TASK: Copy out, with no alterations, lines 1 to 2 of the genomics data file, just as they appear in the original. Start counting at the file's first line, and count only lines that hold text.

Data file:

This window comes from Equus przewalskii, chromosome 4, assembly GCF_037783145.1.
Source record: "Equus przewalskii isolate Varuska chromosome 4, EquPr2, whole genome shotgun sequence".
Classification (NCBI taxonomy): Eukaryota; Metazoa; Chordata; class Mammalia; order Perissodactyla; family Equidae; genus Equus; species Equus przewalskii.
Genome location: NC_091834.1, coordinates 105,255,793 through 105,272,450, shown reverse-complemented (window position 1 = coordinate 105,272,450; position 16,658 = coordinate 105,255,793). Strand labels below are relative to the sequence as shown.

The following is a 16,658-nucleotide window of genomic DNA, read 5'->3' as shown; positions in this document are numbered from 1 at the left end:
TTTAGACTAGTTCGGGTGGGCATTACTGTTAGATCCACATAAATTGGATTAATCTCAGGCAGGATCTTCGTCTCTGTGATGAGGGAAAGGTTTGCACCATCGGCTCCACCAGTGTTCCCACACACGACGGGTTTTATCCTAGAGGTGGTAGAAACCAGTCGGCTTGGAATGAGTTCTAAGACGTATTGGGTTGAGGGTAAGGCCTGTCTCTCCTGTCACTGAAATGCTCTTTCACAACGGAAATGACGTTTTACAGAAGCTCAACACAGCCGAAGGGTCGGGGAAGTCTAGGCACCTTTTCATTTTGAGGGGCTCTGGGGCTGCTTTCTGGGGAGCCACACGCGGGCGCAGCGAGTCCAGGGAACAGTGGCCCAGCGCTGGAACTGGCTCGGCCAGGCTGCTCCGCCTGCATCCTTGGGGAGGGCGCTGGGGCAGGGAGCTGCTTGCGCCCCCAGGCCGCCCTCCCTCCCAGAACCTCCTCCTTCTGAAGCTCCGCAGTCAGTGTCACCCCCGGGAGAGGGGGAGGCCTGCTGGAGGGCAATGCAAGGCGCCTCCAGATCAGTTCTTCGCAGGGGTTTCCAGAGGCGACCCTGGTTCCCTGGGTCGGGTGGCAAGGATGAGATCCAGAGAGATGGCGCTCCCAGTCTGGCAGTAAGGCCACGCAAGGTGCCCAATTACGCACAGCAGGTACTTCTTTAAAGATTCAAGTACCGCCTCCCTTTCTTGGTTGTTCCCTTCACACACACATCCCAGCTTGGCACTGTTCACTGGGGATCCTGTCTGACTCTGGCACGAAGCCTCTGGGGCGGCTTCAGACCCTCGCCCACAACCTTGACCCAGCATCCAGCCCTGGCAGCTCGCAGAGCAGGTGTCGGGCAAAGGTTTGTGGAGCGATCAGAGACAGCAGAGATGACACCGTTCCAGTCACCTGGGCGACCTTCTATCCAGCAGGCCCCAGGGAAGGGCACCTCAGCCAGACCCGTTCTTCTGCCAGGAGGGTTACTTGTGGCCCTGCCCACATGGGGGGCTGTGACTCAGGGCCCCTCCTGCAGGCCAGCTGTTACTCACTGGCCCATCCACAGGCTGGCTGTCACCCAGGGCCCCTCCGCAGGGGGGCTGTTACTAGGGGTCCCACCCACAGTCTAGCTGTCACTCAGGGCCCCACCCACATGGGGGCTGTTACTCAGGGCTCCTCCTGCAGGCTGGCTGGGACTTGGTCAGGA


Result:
This window comes from Equus przewalskii, chromosome 4, assembly GCF_037783145.1.
Source record: "Equus przewalskii isolate Varuska chromosome 4, EquPr2, whole genome shotgun sequence".